Your Happy Pet: Is a senior dog for you?
Original Publication Date: November 10, 2014
By C. Sue Furman, Ph.D.
The ASPCA and shelters around the country observe November as Adopt-A-Senior-Dog month. Veterinarians usually consider a dog a senior when he reaches the age of 7, but many dogs are considered over the hill at age 5 by prospective adopters. The reality is that dogs can remain healthy, active, and playful well into their senior years.
Unfortunately, dogs aged 5 or older are often overlooked. A common misconception is that older dogs end up in shelters because their behavior or temperament was unacceptable to the original owner.
Older shelter dogs are not necessarily problem dogs. It is sad to say that some owners place their dog in a shelter because the novelty of having a dog wore off.
Other seniors come to a shelter because of the owner's ill health or death, allergies, loss of a job, unexpected move, change in work schedule, or new baby.
The shelter can usually give you some background about why a dog is available for adoption. If you are concerned about the size of a dog, you are in luck with a senior. He is full grown so his size is a given. A puppy, on the other hand, may or may not have a sudden growth spurt. His final proportions may surprise you.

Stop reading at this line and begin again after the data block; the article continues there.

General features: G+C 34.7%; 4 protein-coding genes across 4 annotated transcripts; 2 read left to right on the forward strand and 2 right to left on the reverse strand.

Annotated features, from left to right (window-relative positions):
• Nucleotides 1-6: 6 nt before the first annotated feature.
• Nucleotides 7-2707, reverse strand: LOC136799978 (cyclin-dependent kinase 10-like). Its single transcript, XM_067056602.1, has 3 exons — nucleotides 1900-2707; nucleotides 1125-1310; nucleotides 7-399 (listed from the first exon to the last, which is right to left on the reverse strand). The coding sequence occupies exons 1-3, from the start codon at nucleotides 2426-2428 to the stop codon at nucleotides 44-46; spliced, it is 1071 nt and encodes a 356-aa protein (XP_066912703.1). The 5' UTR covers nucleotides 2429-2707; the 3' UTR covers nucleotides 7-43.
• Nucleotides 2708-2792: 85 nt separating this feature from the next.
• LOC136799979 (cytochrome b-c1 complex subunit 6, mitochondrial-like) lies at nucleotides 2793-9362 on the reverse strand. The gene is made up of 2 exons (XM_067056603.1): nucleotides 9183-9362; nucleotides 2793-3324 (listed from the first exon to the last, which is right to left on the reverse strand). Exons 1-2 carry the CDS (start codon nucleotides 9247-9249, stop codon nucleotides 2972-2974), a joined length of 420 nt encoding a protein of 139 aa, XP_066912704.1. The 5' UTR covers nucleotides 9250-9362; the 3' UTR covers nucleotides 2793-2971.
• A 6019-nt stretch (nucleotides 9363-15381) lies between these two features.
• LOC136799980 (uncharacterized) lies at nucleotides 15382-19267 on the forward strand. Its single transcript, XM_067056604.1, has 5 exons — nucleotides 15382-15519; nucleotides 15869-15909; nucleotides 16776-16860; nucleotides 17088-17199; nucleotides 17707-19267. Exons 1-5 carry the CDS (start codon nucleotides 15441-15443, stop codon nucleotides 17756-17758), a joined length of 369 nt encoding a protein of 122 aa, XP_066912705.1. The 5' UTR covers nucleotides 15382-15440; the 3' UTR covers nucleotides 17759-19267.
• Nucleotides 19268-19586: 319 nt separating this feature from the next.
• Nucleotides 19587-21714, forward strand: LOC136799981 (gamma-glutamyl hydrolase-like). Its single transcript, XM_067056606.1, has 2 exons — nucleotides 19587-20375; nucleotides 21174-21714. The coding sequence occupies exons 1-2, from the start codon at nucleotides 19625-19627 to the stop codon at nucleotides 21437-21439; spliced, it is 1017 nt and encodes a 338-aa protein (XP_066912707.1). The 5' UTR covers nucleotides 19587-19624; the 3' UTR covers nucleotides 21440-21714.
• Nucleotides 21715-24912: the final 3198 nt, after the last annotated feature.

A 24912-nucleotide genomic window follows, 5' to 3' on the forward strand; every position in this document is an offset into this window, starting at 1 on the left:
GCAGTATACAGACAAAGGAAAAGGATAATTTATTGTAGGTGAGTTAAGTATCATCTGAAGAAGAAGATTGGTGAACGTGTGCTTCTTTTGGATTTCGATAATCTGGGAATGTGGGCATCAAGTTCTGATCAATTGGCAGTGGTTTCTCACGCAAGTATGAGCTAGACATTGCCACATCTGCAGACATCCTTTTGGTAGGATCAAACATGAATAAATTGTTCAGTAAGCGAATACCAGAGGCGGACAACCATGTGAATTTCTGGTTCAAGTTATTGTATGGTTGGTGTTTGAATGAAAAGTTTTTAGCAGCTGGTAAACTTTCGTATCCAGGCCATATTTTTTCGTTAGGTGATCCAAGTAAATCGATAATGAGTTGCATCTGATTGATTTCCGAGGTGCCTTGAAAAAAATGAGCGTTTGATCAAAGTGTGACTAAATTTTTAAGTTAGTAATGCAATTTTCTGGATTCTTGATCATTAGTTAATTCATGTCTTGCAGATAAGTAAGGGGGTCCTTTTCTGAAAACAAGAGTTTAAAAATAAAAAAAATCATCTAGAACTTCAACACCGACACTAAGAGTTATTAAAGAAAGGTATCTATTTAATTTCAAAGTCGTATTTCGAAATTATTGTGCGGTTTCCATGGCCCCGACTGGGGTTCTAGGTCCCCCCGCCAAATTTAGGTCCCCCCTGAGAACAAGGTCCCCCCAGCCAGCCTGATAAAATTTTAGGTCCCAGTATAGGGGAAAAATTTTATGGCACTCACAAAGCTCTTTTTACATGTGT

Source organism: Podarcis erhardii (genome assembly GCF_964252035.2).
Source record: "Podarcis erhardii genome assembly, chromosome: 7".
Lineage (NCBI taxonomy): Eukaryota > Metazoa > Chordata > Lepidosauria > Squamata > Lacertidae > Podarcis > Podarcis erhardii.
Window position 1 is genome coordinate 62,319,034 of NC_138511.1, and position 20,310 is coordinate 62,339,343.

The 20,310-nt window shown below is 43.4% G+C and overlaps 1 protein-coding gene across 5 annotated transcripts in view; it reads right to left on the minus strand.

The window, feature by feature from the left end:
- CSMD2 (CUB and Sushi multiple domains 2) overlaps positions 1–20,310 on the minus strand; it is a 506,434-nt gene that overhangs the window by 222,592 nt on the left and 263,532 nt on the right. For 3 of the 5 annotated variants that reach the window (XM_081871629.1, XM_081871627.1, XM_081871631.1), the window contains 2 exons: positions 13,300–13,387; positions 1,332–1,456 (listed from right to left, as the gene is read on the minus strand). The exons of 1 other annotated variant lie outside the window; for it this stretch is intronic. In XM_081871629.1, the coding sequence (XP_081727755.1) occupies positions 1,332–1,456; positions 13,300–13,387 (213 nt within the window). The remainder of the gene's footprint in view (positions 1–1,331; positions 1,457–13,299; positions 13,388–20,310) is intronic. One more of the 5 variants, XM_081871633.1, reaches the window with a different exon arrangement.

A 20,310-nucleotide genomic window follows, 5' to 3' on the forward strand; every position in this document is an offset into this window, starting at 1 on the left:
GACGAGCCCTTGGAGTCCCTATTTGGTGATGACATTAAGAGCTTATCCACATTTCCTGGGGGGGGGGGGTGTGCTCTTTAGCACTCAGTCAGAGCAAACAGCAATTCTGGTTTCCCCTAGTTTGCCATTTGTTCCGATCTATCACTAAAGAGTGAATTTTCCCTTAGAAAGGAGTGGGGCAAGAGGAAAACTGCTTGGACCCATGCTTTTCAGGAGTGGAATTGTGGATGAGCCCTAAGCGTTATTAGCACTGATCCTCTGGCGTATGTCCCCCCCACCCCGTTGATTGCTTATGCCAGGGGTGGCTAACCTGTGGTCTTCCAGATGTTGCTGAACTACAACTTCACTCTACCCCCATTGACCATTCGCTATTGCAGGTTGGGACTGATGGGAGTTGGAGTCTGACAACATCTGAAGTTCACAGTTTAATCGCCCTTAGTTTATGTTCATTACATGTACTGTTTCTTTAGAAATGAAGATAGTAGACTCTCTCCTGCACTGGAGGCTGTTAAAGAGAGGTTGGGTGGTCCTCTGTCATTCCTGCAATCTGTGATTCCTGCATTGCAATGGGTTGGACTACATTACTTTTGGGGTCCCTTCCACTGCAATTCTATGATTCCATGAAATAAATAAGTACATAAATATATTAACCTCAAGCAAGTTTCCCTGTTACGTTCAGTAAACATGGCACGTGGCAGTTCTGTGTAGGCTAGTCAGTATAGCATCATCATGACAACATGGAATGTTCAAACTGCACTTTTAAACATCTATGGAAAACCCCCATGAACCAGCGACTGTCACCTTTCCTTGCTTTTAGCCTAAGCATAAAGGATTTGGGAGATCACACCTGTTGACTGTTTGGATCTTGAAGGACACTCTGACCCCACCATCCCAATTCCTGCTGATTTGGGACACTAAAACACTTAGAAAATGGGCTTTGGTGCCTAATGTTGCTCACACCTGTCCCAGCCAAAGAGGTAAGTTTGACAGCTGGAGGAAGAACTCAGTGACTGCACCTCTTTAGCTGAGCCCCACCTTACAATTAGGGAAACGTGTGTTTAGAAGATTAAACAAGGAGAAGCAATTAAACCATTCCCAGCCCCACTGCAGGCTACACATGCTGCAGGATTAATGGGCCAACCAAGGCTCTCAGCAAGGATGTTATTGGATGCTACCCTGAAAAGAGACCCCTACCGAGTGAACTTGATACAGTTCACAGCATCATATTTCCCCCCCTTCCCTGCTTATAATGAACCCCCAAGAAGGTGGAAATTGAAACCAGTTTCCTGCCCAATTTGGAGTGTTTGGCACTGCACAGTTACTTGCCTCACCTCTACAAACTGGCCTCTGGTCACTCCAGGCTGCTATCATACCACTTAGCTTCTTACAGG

There are actually many advantages to adopting a senior. A senior generally comes with manners. He is usually house trained and knows the meaning of "no." It is up to you to teach him the items like furniture and shoes that are out of bounds in your home.
A senior comes ready to give you instant companion. He is probably leash trained so is ready to keep you company on long walks. There is a good chance he knows how to play fetch and other interactive games like tug-of-war. These are great activities to cement the bond between the two of you.
The demeanor of a senior is generally calmer than that of a puppy. He is socialized and understands how to fit in with a new family or pack. While seniors still like to play, they will wait patiently while you finish your coffee and newspaper before getting your undivided attention. A puppy might find that a difficult task.
There is really no truth to the old adage that you can't teach an old dog new tricks. An older dog has a much better attention span than a puppy and is usually quick to pick up new behaviors to please you. A little patience, a few treats, and consistent training go a long way to adding new tricks to a dog's repertoire.
Adopt a senior and welcome him into your home, your life, and your heart. He will thank you every day with tail wags, soft licks, warm cuddles, companionship, and unconditional love.
Sue Furman, Ph.D, has published two books and a DVD on canine massage and teaches classes in pet massage, acupressure, first aid and CPR. See her schedule and submit questions at HolisticTouchTherapy.com.